New bylaws were adopted 1964, linking the alumni association more closely with the university. Gifts to the annual giving program were deposited with the university's foundation (now known as the Virginia Tech Foundation), as they continue to be today. Also, in 1964, the alumni secretary became the director of Alumni Affairs (changed in 1980 to executive vice president). Executive officers of the association following H.B. Redd have been Marcus L. Oliver, Philip Oliver, C. Bruce Ross, Herman L. Pritchard, and G.E. "Buddy" Russell (1968 to present).

Today, as it was 115 years ago, the association's principal role is to involve alumni in the life of the university. It does so through a variety of programs and communications that have evolved throughout its long history and are supported by gifts designated for the association.

Alumni chapters have been organized all across the nation. Alumni return to campus for reunions by graduating class, academic college, and various constituency affiliations -- all arranged or assisted by the alumni association. The association also provides news about individual alumni to the university-published magazine, and also periodically publishes newsletters and bulletins. The alumni staff is also actively involved in major campus weekends such as Homecoming and Founders Day/Spring Weekend, which attract many alumni back to campus.

Also several endowments have been established in the past by the association. Funds are invested by the Virginia Tech Foundation, and the earnings are used to benefit the university. The Alumni Presidential Scholarship Endowment provides several merit scholarships for a full four years. The Alumni Distinguished Professorship Endowment provides salary supplements for six professors who hold permanent appointments at this prestigious designation. Additionally, the association recognizes excellence in several areas of faculty performance with annual honors and cash awards.

The current home of the alumni association is Alumni Hall, the front section of the Donaldson Brown Center for Continuing Education. An office wing of the first floor was remodeled in 1984 to house the association staff. Numerous alumni activities are held in the center and many alumni visit Alumni Hall each year.

Alumni support to the university may be designated to the alumni association, making donors "active members" of the association. Each year, thousands of alumni contribute to the programs of the alumni association as well as to other designations within the university's foundation. Without contributions, the association would not have the resources necessary to serve alumni and sponsor programs that benefit the university.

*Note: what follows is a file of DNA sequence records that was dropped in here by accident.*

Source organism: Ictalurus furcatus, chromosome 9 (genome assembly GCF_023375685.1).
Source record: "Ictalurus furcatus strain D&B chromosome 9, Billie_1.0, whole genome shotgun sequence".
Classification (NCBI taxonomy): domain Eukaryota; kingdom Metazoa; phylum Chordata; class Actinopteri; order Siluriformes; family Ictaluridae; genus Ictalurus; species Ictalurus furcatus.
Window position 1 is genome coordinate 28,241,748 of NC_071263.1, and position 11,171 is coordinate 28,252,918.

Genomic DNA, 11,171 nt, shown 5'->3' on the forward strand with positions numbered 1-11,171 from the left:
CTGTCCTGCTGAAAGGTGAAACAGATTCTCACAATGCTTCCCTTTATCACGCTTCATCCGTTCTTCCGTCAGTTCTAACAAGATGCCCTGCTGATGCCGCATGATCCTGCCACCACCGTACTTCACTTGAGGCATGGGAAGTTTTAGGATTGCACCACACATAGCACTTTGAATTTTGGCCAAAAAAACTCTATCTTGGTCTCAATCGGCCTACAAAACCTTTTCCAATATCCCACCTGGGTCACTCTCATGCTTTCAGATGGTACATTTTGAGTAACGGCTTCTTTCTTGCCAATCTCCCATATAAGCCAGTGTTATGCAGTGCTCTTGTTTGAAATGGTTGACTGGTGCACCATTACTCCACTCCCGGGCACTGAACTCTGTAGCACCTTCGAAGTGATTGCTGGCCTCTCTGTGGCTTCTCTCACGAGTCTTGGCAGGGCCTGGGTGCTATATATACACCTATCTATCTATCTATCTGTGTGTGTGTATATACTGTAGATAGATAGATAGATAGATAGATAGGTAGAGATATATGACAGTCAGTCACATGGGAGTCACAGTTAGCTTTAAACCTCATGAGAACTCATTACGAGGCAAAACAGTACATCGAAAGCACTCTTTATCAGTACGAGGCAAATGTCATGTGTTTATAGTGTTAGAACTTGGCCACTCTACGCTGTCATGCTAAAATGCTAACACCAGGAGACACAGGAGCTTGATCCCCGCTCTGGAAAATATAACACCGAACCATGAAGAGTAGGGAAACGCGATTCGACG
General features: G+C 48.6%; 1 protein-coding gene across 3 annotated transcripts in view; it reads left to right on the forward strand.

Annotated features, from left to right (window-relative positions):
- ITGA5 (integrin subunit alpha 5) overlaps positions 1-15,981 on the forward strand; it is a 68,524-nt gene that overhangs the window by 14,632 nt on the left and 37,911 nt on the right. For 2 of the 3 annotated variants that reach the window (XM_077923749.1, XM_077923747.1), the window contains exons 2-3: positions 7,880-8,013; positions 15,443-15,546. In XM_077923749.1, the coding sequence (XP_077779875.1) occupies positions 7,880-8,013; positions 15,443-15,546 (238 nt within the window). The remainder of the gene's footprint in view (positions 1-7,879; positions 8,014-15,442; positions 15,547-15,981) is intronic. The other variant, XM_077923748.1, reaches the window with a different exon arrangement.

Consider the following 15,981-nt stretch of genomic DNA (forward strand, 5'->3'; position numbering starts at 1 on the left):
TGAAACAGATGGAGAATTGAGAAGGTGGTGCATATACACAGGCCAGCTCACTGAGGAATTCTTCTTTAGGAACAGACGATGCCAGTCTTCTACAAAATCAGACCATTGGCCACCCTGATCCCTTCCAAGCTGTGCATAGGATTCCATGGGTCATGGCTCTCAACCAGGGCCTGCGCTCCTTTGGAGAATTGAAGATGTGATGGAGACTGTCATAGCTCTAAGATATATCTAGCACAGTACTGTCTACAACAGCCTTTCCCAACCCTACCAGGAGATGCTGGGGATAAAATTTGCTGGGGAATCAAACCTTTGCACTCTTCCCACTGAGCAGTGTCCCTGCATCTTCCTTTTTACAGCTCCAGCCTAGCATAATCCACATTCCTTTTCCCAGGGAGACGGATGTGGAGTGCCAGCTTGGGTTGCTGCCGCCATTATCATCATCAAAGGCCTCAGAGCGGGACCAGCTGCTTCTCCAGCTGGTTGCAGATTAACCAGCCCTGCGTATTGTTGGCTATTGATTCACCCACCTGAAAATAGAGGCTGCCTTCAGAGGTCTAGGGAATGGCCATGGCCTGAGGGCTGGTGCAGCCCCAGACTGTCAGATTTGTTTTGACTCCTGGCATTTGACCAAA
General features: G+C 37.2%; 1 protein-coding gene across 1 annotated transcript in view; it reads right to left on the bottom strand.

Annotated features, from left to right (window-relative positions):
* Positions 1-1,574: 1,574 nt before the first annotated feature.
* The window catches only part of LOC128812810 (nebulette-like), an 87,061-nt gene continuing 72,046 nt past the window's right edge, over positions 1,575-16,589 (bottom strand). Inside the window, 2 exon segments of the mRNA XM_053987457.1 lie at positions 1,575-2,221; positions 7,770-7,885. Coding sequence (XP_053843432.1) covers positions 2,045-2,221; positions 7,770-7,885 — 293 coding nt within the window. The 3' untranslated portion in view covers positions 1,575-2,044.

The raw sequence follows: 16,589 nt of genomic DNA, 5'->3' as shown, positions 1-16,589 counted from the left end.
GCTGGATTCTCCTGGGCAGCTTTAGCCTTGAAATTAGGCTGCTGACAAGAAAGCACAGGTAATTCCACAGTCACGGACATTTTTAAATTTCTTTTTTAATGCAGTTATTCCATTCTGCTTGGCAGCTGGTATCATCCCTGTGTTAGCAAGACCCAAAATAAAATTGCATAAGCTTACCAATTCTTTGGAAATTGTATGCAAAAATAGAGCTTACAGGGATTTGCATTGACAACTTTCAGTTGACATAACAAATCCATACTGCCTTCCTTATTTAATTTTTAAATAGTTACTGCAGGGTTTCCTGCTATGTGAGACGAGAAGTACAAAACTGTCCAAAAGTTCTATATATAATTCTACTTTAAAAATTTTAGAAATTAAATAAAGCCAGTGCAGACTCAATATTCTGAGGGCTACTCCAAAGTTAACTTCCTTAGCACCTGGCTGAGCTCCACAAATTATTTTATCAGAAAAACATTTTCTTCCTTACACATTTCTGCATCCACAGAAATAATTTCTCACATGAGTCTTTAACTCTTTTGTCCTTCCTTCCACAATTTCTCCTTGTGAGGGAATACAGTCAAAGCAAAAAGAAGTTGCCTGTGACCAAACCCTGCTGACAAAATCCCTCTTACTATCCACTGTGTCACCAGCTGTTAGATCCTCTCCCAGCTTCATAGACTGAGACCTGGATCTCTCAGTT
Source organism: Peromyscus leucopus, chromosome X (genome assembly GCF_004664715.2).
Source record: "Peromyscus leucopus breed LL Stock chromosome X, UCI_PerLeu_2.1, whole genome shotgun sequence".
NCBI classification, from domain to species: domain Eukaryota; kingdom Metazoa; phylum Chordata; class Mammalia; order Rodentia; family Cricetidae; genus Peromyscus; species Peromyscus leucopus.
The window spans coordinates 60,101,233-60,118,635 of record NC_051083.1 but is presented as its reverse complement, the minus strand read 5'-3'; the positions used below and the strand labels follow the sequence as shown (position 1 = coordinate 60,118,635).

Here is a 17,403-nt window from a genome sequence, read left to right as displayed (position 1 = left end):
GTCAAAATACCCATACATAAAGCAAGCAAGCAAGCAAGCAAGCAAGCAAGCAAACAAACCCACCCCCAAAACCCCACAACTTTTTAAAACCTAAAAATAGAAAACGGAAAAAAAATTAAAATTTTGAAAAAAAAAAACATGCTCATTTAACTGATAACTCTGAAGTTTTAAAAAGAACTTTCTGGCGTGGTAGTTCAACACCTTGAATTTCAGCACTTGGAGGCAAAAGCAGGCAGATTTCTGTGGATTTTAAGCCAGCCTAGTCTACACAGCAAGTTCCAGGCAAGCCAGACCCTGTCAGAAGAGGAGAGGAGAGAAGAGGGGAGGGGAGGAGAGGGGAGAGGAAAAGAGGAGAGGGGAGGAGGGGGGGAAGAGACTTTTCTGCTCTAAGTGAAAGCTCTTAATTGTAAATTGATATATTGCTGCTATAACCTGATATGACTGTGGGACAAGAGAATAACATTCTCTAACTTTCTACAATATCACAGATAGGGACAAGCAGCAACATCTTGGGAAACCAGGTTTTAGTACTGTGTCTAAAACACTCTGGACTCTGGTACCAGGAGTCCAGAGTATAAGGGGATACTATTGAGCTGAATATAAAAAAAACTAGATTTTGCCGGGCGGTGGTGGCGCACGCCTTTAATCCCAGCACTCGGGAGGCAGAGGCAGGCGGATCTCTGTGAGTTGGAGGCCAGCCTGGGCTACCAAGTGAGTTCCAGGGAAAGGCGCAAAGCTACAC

From the association's early years, it has been fortunate to receive the generous support of alumni to maintain and expand its services. However, it takes considerably more than $1 per alum, as was requested in earlier times. The average gift during the past fiscal year was slightly more than $100. Whatever the size of the gift, "active membership" as an involved alum is key to helping the alumni association help the university.

The Virginia Tech Alumni Association is 115 years strong, with many years of service to the university ahead. Thanks to the generous support of involved alumni who attend chapter meetings, reunions, and other alumni events, the association is stronger than ever. Alumni who are not currently active supporters of the alumni association may wish to consider designating support to alumni programs. Gifts to the Virginia Tech Foundation may be designated by the donor or undesignated for use by the foundation to benefit the university. Gifts of $25 or more designated to the alumni association result in active membership for a period of one year.

Alumni association President Bill Latham, while addressing the association's board of directors in April, emphasized, "Our alumni association has been strongly behind this university for well over a century, which obligates us even more to continue our good work and support. As our numbers increase, our dedication to strengthening Virginia Tech also grows. Our alumni can be proud of all that has been accomplished by our association since its founding. But our work has only just begun."

Tom Tillar is Director of the Alumni Loyalty Fund for the Virginia Tech Alumni Association.

Virginia Tech Magazine Volume 12, Number 2 Fall 1990